Verona is a pleasant city to explore on foot, armed with a map and a little background information. The town has a few important tourist sights, and plenty of other churches, monuments and things to see if you’re in town for a longer stay. There’s also an open-top bus tour, which can’t get into the narrowest lanes, but is an option for travelling between sights and seeing the wider city.
Practicalities, combined tickets and saving money
There are various ways to save money on entrance fees in Verona, so it’s worth doing a spot of research before beginning your Verona sightseeing. The best deal of all is a very useful ticket called the Verona Card, valid for either one or three days, which includes admission to all the important sights – a massive saving – and includes journeys on local transport. There’s an official Verona Card website (see links panel) where you can check the latest prices. If you happen to be in Verona between October and May on the first Sunday of the month, you can take advantage of a special cheap admission fee; most of Verona’s museums and sights only charge €1. At other times, there are generally discounts for children, students and senior citizens. Four of the city’s most important churches (the Duomo, San Zeno, Sant’Anastasia and San Fermo) can be visited on a combined ticket, with a reduction for senior citizens. Several museums also offer combined tickets for two or three attractions.
Information and basic city centre maps are available at the tourist information offices; one along the city wall by the Arena at Piazza Brà and another at the railway station. A map will be extremely useful, as Verona is poorly signposted. You can buy the Verona Card at the tourist information office.
The museums and attractions of Verona are mostly open all week, except for Monday afternoons. Opening hours vary according to the time of year and (in the case of the Arena) the opera season, so if you’re visiting on a tight schedule, try to avoid Mondays and look up the latest opening times in advance.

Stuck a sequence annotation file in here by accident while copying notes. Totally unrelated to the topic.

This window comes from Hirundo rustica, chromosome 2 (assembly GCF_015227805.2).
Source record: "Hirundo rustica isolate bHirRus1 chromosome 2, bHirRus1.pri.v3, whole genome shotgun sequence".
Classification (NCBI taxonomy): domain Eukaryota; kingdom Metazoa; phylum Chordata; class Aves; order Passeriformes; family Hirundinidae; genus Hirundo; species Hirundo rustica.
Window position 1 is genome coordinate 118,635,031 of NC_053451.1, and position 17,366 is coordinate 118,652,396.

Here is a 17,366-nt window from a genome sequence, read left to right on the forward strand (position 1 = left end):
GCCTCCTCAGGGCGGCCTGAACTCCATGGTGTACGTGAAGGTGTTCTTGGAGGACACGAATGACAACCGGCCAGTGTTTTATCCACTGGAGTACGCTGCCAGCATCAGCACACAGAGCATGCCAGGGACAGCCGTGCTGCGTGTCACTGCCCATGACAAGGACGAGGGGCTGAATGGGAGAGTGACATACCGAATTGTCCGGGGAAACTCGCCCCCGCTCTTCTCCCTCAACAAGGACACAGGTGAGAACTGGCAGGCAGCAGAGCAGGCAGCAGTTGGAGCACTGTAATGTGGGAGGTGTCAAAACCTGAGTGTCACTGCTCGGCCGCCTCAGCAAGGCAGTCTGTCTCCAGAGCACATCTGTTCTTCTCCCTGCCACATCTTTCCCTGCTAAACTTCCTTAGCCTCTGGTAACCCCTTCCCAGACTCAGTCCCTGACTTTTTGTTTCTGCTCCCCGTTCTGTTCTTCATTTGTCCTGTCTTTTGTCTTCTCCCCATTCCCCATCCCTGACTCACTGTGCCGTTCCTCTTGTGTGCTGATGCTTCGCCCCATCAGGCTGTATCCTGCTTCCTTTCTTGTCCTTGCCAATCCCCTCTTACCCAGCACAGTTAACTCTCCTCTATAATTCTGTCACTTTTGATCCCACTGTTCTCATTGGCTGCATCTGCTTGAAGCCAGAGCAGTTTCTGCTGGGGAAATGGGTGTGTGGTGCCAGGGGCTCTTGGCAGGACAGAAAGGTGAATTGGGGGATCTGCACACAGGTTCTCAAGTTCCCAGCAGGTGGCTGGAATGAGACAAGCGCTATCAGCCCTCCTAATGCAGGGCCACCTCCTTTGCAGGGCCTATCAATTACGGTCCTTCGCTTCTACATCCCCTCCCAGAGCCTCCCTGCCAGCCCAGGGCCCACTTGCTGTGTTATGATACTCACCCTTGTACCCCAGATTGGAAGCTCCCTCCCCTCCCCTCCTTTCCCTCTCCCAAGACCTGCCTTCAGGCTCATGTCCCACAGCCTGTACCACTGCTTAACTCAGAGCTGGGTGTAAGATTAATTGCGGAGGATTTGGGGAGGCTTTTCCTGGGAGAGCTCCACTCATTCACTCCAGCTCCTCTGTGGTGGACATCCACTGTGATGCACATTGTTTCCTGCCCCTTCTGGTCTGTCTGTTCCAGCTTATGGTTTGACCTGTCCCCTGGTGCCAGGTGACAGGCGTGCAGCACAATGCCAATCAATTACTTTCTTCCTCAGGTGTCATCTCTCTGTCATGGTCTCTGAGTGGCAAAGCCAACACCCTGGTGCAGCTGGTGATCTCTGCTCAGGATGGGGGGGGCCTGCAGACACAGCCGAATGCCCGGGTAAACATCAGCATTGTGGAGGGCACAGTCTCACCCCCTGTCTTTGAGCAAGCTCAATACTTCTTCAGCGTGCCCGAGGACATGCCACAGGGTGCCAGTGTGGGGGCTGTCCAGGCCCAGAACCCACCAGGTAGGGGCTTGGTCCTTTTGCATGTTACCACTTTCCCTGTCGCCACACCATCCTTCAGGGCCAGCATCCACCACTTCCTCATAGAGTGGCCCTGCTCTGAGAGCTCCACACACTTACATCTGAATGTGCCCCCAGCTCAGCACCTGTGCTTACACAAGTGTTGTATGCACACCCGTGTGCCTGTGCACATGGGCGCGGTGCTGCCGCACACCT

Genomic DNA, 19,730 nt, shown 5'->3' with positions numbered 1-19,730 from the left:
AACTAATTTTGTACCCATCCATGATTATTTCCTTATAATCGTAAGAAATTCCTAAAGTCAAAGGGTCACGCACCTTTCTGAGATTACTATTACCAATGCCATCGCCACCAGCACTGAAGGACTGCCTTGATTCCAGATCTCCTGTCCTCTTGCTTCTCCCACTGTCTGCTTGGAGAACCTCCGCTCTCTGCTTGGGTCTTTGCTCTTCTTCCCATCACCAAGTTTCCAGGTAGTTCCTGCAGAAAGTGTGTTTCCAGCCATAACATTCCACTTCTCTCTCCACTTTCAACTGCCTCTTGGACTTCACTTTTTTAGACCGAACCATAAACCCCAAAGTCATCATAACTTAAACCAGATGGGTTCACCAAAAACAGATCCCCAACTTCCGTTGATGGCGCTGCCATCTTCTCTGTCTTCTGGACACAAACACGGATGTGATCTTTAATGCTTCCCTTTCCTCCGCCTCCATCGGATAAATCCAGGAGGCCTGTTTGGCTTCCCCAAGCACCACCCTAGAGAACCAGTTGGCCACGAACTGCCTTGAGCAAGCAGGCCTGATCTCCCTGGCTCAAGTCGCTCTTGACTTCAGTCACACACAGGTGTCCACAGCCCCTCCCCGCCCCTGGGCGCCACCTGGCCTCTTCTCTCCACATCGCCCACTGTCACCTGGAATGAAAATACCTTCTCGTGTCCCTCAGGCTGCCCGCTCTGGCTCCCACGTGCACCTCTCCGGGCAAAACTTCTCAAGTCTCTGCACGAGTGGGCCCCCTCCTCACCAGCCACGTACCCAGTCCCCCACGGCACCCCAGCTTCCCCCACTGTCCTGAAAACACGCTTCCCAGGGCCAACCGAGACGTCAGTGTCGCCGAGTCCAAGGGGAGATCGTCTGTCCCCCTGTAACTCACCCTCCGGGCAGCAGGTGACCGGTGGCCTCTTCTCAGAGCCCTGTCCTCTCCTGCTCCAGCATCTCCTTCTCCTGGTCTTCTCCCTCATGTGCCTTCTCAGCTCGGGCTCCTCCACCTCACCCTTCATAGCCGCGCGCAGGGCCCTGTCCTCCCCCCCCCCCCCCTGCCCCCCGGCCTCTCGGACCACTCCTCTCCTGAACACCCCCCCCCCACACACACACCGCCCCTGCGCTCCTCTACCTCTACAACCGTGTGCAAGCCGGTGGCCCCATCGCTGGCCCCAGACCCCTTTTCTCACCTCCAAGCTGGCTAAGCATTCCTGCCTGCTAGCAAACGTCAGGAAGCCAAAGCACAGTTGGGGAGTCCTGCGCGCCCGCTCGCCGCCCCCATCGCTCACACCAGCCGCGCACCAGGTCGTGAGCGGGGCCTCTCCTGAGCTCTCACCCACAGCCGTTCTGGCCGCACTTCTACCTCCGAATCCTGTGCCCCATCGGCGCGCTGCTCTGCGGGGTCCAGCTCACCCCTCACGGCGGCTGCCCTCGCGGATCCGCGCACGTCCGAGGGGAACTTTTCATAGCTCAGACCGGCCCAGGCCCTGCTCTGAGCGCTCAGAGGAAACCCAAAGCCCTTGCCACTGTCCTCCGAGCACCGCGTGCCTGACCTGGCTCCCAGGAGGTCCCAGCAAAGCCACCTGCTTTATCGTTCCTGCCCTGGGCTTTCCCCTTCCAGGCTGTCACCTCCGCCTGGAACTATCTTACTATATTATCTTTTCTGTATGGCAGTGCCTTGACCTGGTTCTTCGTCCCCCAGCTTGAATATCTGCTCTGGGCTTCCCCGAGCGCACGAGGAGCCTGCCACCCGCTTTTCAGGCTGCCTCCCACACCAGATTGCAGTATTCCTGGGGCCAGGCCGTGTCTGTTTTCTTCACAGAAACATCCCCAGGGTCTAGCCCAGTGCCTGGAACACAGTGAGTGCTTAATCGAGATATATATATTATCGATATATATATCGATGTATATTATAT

Things to see
Piazza Brà and the Roman Arena
Verona’s historic centre (centro storico) covers a fairly large area, neatly enclosed within a bend of the Adige river. The best place to begin sightseeing is in Piazza Brà, a large open square where visitors are greeted by the town’s most remarkable sight, the Arena. The Arena, a huge Roman amphitheatre, was Roman Verona’s principal entertainment venue, with seating for around 30,000. The main part of the oval structure is well preserved, though an outer ring of arches is almost lost. Open to the public all year round, the Arena also hosts a high-profile summer opera season which attracts cultural tourists from all around the world. Facing the Arena is the Liston, a strip of piazza popular for promenading, lined with attractive historic buildings. From alongside the Arena, tourists and locals stroll along Via Mazzini, an elegant marble-paved pedestrian shopping street which leads to Piazza Erbe.
> More about the Arena and the opera season
Piazza Erbe and Piazza dei Signori
Piazza Erbe is a long and beautiful piazza lined with handsome palazzi and dotted with sculptures, gossiping locals, market stalls and cafe tables. It’s a charming and photogenic spot, and when you arrive here it feels like the real heart of the city. This is a very good point for refreshments and a rest while you absorb the Veronese atmosphere and consider the next stage of your itinerary.